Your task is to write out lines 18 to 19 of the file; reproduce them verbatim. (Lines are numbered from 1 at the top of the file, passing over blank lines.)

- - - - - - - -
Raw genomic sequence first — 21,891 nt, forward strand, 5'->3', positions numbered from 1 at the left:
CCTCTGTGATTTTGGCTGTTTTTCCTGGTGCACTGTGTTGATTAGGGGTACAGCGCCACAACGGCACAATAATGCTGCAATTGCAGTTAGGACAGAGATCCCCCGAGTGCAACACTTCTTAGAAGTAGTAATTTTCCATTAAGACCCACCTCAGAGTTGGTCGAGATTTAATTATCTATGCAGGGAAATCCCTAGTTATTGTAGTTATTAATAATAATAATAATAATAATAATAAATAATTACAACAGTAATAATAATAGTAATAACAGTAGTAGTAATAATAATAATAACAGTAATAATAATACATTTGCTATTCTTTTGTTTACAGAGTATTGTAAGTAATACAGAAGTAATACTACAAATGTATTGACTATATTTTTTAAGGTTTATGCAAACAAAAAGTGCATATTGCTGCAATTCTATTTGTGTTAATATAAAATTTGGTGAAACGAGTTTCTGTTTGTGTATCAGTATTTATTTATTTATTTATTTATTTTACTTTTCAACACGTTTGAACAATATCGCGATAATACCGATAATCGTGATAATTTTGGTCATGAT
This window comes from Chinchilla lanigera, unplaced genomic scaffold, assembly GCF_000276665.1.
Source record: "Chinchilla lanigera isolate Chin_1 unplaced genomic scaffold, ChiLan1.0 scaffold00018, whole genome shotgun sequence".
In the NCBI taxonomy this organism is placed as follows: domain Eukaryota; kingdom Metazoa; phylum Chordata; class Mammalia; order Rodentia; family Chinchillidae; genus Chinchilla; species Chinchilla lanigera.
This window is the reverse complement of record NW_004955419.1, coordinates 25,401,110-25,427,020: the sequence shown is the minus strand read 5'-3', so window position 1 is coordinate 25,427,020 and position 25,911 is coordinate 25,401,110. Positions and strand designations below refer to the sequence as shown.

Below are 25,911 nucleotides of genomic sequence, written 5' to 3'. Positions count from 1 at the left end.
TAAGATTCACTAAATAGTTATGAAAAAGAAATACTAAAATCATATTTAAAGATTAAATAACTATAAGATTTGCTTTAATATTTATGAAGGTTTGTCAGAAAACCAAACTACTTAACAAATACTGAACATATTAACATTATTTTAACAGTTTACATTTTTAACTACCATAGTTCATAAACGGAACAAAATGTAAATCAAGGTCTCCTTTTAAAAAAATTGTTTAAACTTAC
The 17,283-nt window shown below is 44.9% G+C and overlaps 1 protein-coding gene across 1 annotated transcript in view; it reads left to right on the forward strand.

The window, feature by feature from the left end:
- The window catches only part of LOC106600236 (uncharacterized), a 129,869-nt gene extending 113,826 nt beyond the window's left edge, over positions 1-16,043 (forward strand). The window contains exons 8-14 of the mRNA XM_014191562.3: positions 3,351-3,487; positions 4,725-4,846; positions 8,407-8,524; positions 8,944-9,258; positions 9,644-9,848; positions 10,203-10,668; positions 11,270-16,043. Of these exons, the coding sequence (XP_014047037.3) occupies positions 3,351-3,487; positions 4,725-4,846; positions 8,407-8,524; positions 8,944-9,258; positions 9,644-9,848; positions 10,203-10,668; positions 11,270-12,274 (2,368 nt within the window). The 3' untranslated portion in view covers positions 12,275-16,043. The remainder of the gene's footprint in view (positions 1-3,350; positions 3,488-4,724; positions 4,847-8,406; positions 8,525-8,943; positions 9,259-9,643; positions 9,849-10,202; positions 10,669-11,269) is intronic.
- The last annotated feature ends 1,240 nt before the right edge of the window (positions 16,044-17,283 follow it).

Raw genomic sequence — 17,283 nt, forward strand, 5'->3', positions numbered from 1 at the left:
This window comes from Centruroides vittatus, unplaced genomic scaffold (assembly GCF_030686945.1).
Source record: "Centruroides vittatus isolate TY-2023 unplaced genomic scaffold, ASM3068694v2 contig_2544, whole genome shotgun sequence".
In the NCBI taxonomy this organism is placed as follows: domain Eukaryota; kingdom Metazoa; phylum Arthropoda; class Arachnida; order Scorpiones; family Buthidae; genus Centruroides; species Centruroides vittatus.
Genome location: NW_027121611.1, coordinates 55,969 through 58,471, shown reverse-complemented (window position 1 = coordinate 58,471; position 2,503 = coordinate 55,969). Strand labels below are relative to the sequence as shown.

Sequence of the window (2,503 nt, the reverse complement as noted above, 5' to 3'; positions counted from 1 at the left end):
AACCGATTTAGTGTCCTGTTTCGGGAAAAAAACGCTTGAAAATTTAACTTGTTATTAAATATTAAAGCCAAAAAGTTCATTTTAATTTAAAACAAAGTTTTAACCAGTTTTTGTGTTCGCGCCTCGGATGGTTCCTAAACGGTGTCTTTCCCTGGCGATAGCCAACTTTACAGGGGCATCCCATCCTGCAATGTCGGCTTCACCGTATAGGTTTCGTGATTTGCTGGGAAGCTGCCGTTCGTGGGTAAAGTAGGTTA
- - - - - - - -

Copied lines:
Sequence of the window (2,503 nt, the reverse complement as noted above, 5' to 3'; positions counted from 1 at the left end):
AACCGATTTAGTGTCCTGTTTCGGGAAAAAAACGCTTGAAAATTTAACTTGTTATTAAATATTAAAGCCAAAAAGTTCATTTTAATTTAAAACAAAGTTTTAACCAGTTTTTGTGTTCGCGCCTCGGATGGTTCCTAAACGGTGTCTTTCCCTGGCGATAGCCAACTTTACAGGGGCATCCCATCCTGCAATGTCGGCTTCACCGTATAGGTTTCGTGATTTGCTGGGAAGCTGCCGTTCGTGGGTAAAGTAGGTTA